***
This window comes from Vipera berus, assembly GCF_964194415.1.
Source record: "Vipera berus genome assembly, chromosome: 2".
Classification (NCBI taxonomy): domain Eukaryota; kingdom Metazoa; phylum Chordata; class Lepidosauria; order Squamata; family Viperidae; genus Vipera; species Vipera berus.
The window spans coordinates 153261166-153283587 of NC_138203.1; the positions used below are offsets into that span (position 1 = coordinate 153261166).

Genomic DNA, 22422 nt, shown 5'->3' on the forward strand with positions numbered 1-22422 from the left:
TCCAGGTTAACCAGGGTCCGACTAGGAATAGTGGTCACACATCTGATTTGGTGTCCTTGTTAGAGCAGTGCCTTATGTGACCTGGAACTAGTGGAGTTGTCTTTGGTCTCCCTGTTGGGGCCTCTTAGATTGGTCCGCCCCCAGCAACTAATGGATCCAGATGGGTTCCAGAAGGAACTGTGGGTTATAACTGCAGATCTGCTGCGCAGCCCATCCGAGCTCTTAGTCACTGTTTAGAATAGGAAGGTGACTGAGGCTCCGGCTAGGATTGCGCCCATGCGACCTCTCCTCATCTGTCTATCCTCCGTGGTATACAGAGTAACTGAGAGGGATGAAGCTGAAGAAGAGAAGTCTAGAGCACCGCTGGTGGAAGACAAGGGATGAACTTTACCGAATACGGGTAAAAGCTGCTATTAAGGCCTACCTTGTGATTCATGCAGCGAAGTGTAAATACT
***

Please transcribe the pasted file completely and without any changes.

This window comes from Vipera berus, assembly GCF_964194415.1.
Source record: "Vipera berus genome assembly, chromosome: 2".
Classification (NCBI taxonomy): domain Eukaryota; kingdom Metazoa; phylum Chordata; class Lepidosauria; order Squamata; family Viperidae; genus Vipera; species Vipera berus.
The window spans coordinates 153261166-153283587 of NC_138203.1; the positions used below are offsets into that span (position 1 = coordinate 153261166).

Genomic DNA, 22422 nt, shown 5'->3' on the forward strand with positions numbered 1-22422 from the left:
TCCAGGTTAACCAGGGTCCGACTAGGAATAGTGGTCACACATCTGATTTGGTGTCCTTGTTAGAGCAGTGCCTTATGTGACCTGGAACTAGTGGAGTTGTCTTTGGTCTCCCTGTTGGGGCCTCTTAGATTGGTCCGCCCCCAGCAACTAATGGATCCAGATGGGTTCCAGAAGGAACTGTGGGTTATAACTGCAGATCTGCTGCGCAGCCCATCCGAGCTCTTAGTCACTGTTTAGAATAGGAAGGTGACTGAGGCTCCGGCTAGGATTGCGCCCATGCGACCTCTCCTCATCTGTCTATCCTCCGTGGTATACAGAGTAACTGAGAGGGATGAAGCTGAAGAAGAGAAGTCTAGAGCACCGCTGGTGGAAGACAAGGGATGAACTTTACCGAATACGGGTAAAAGCTGCTATTAAGGCCTACCTTGTGATTCATGCAGCGAAGTGTAAATACT